Over the weekend, when most Americans were celebrating their country’s liberation from foreign control by nursing a hangover, voters in Greece went to the polls for what may prove to be the most important election of their lifetimes. As people in the U.S.A. tried to shake-off the caloric chains they’d fastened to their waistlines with cheap beer and sandwiches, the men and women of Greece were forced to provide a one-word answer to a question Americans have grappled with for centuries without reaching a definitive answer. Namely, what does it actually mean for a country to be “free”?
Technically, the question put to Greek voters in Sunday’s referendum was more prosaic. Syriza, the anti-austerity leftist party that came to power earlier this year with a long-shot promise to persuade the International Monetary Fund, the European Commission, and the European Central Bank (aka “the Troika”) to stop forcing austerity onto Greece in exchange for loans, wanted guidance. The Troika’s final offer was much less reasonable than Syriza had hoped. So Prime Minister Alex Tsipras, out of nowhere and for reasons that are still unclear, decided to call a referendum. Greek voters were thus confronted with a seemingly simple choice: Take the deal, or walk.
In reality, of course, the decision wasn’t simple in the least; and the consequences of voting one way or the other were impossible to guess. If Greeks accepted the Troika’s offer, a few things were quite likely to happen. Greece’s economy, which was already in the midst of an economic disaster even worse than the Great Depression, would be forced to endure yet more austerity “reforms.” More cuts to pensions, more cuts to social services, more taxes on workers, more union-busting, and more privatization. It was likely that the Troika would demand Syriza’s leaders be ousted from government before the inevitable next round of loan negotiations, too.
If Greek voters decided, however, that they didn’t want to expand the Troika’s power over their economy all the way to their government, the repercussions were even more unclear. Syriza told the people that a vote against the deal would not be tantamount to a vote for ditching the euro. But the Troika, which wants to make an example of Syriza so similarly minded figures in the rest of the eurozone don’t get any big ideas, said the opposite. In fact, they even went so far as to claim that the deal offered by the referendum had been taken off the table. Either way, it seemed, a vote against the deal would make the chaotic prospect of a “Grexit” much more likely.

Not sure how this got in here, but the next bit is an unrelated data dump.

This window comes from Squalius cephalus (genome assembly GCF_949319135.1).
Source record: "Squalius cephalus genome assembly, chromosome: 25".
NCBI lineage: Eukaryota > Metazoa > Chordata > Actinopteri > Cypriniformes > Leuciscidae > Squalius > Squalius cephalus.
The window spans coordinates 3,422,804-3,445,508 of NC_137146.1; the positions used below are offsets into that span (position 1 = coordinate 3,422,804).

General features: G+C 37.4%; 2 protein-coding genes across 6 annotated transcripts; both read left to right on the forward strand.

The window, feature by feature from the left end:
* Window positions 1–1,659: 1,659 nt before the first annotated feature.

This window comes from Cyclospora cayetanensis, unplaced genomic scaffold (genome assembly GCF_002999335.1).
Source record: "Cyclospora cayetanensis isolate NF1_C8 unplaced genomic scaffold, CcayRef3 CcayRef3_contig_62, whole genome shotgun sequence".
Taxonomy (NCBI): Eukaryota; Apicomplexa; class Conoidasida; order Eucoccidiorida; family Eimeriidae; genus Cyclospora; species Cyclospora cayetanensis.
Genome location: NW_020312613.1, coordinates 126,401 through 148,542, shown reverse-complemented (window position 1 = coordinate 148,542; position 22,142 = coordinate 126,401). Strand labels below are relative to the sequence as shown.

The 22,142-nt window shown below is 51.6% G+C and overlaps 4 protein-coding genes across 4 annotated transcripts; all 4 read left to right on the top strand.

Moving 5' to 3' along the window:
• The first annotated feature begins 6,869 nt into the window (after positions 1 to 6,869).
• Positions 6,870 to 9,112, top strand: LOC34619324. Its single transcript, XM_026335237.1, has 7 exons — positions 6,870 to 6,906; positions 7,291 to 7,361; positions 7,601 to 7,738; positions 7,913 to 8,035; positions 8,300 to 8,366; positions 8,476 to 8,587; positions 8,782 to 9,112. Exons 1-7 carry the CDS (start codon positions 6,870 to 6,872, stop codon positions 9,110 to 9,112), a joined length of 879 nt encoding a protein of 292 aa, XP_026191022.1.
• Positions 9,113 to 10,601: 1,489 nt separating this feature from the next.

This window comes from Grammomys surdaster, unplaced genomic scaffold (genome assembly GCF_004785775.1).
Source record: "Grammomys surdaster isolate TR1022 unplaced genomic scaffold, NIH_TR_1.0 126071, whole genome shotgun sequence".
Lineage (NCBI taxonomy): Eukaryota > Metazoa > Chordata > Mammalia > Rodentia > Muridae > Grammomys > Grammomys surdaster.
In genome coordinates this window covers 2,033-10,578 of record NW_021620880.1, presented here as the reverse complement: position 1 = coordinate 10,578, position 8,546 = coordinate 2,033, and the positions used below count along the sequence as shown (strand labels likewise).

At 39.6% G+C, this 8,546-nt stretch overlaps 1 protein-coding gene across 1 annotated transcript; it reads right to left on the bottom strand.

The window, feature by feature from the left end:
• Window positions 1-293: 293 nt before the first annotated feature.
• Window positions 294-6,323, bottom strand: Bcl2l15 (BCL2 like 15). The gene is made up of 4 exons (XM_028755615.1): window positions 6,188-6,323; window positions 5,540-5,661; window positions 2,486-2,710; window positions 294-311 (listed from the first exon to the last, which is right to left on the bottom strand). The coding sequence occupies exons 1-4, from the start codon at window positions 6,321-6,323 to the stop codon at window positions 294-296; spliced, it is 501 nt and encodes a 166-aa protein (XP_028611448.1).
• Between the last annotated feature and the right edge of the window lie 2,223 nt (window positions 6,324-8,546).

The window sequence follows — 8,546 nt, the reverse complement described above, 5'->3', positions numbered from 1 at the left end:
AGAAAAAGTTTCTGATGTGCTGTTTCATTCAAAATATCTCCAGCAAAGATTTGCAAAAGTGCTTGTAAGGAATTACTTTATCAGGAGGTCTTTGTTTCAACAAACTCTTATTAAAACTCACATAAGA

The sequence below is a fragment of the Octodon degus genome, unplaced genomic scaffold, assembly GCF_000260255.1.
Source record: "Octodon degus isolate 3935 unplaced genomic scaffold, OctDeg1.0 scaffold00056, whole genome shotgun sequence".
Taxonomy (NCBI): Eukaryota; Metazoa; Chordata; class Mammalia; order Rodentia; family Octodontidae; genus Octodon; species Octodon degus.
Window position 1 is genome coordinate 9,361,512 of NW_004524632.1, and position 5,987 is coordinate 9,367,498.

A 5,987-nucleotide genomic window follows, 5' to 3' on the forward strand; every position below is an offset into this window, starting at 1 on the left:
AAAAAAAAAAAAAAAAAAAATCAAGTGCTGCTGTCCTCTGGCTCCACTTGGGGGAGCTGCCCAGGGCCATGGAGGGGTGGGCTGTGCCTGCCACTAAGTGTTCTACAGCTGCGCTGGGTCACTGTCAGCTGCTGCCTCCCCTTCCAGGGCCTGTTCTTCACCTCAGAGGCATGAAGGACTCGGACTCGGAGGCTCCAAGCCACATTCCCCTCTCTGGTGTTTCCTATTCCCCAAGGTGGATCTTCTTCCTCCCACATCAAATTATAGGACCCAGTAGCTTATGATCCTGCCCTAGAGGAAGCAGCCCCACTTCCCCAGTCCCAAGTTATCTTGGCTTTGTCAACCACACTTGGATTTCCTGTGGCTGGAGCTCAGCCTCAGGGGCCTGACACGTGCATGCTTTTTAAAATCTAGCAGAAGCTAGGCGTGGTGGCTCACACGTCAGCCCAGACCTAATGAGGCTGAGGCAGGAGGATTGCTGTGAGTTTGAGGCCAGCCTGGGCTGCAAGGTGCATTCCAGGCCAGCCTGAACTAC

This was the choice facing Greek voters on Sunday. Would it be better to accept the Troika’s demands — to essentially allow neoliberal bureaucrats and bankers to dismantle Greek’s social democracy in exchange for loans that even the Troika’s own economists admitted would fail to sufficiently curtail the country’s debt — in order to stay in the eurozone? Or would it be better to rip off the bandaid, become the first country to give up the euro, and hope that, in the end, the next few years of turmoil would be easier than austerity without end? Was freedom best manifested by the wealth and comfort of eurozone membership? Or was it making your own decisions, come what may?
For a resounding majority of Greek voters, some 61 percent, the latter option seemed like a better choice. Obviously, it’s unlikely that all or even most understood their vote as a call to drop the euro; after all, that’s the Troika’s argument, not Syriza’s. But there’s no doubt that the vast majority of Greeks understood that by voting against the Troika’s offer, they were throwing their weight behind a clear, severe and dramatic break from the status quo. True, it was a status quo so rotten that a vote for freedom reminds one of the iconic line in “Me and Bobby McGee.” But if you’re looking for someone to blame for this sorry state, look to the Troika — not the people of Greece.
And now that the people of Greece have made their preference known, the weight of moral responsibility lies, as it always has, with the Troika, those men and women who are supposed to help build a Europe that is both prosperous and united. These people, many of whom have spent decades promising that liberalized markets and liberal democracy go hand-in-hand, will now show us their real motivations. Because just like Greece, they now have to choose between two increasingly mutually exclusive options. They can either sacrifice in the short-term for the good of the European project; or they can blow it up in the name of preserving neoliberal hegemony.